Australia/New Zealand Lead Race For 2023 World Cup

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Australia and New Zealand lead the charge to host the 2023 World Cup following bid assessments.

The ninth Women’s World Cup will be held in Summer 2023. FIFA will select the host country on June 25, 2020.

FIFA published its Bid Evaluation Report for the three remaining World Cup countries on Wednesday. Leading the way is the joint submission by Australia and New Zealand, who scored 4.1 out of 5.

New Zealand announced on Monday that they had zero active coronavirus cases. Their selection would be the first World Cup in the Asia-Pacific region.

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“[Australia/New Zealand] present the most commercially favourable proposition, taking into consideration the financial commitments made by the governments of both countries towards the operational costs of the tournament.

“A joint bid, however, can also be a more complex undertaking, since it requires the management of cross-border components for the delivery of the event.”

Close behind is Japan’s submission with a 3.9 out of 5. Japan won the World Cup in 2011, the only country of the three remaining to have done so.

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“[Japan has] well-maintained and professionally managed stadiums that are more than capable of staging elite-level international sporting events.

“The bid also proposes a very compact tournament footprint with excellent general infrastructure, including high-speed intercity connectivity and fairly short distances between the proposed venues”

Finally, Colombia’s submission finished with a score of 2.8 out of 5. If selected, they would be the first South American country to host the Women’s World Cup. 

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“[Colombia] provides a level of infrastructure that meets the minimum requirements but would need a significant amount of investment and support…it is not clear if this level of investment will be available.

“That said, the Colombian Football Association and the Colombian government have shown great commitment.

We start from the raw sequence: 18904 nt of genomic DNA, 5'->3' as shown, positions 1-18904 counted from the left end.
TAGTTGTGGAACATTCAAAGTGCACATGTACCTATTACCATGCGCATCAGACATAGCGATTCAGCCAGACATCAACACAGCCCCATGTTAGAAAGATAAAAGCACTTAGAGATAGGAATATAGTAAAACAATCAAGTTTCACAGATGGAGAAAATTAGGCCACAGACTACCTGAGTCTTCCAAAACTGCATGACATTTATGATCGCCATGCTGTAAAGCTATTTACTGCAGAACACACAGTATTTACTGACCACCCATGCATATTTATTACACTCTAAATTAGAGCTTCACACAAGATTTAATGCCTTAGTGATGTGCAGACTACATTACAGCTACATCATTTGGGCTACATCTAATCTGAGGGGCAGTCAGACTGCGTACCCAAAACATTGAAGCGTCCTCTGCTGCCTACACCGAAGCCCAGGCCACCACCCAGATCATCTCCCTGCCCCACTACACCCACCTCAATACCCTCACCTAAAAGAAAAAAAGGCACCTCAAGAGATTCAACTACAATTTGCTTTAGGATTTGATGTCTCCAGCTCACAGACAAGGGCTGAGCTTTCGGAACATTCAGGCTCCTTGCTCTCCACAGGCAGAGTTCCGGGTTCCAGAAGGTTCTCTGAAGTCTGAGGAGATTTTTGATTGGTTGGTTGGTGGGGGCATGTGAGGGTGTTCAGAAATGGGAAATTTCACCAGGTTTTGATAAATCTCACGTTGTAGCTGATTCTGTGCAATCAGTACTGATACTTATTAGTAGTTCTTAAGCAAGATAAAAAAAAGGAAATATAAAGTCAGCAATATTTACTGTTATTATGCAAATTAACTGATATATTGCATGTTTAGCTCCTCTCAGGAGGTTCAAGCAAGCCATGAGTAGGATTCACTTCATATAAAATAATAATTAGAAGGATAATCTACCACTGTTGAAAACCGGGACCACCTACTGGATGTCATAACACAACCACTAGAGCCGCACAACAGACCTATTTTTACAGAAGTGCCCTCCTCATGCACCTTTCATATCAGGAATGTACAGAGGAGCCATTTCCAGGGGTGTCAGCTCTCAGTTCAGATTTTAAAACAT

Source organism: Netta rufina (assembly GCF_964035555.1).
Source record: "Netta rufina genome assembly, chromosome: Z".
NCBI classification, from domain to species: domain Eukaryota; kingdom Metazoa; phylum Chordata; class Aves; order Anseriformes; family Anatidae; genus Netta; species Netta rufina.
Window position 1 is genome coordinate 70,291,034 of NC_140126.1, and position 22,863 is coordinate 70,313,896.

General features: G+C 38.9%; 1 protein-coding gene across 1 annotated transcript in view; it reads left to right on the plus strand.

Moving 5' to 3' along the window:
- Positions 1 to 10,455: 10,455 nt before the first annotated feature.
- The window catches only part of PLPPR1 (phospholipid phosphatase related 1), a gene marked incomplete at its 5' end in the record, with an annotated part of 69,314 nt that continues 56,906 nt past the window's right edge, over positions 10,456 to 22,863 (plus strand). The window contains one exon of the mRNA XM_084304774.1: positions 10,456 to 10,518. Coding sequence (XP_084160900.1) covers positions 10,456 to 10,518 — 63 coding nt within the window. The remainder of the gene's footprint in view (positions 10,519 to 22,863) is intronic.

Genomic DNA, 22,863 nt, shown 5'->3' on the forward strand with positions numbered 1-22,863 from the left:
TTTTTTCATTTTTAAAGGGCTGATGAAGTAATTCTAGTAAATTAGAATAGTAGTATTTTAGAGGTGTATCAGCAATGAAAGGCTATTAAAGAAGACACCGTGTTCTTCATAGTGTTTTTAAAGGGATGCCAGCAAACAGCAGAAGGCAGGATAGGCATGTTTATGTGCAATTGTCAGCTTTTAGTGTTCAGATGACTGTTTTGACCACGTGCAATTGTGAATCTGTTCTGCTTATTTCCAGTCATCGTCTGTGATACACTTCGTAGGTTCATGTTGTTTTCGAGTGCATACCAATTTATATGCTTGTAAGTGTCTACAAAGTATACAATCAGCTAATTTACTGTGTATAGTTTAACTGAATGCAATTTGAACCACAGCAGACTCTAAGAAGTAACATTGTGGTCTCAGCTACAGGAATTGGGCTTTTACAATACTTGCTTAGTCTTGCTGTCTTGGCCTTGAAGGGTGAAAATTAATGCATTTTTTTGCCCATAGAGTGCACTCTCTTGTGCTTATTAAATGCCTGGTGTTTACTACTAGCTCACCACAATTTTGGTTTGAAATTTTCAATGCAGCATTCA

“It would have a tremendous impact on the development of women’s football locally”

Brazil announced their support for the Colombia bid after withdrawing their own on June 8.

Brazil’s government officially stated their withdrawal was “due to the scenario of economic and fiscal austerity, fueled by the impacts of the Covid-19 pandemic.”

A bidding process guide determined the respective scores. Technical aspects like site infrastructure and commercial viability constituted 70% of the score. The remaining 30% was based on risk assessment criteria such as human rights and sustainability. In the case of a tied vote on June 25, scores will determine a winner. 

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Regardless of who the host country is, the 2023 World Cup will now feature 32 teams, up from 24, a unanimous decision by FIFA

“More than a sporting event, the FIFA Women’s World Cup 2019 was a cultural phenomenon attracting more media attention than ever before and providing a platform for women’s football to flourish in the spotlight,” said FIFA president Gianni Infantino.

“The fact that we broke the 1 billion target just shows the pulling power of the women’s game and the fact that, if we promote and broadcast world-class football widely, whether it’s played by men or women, the fans will always want to watch.”

Recent events may impact the success of the next World Cup. Brazil’s withdrawal and New Zealand’s report of zero cases are clear signs that countries are aware and thinking about it.

FIFA will announce the winning bid on June 25.

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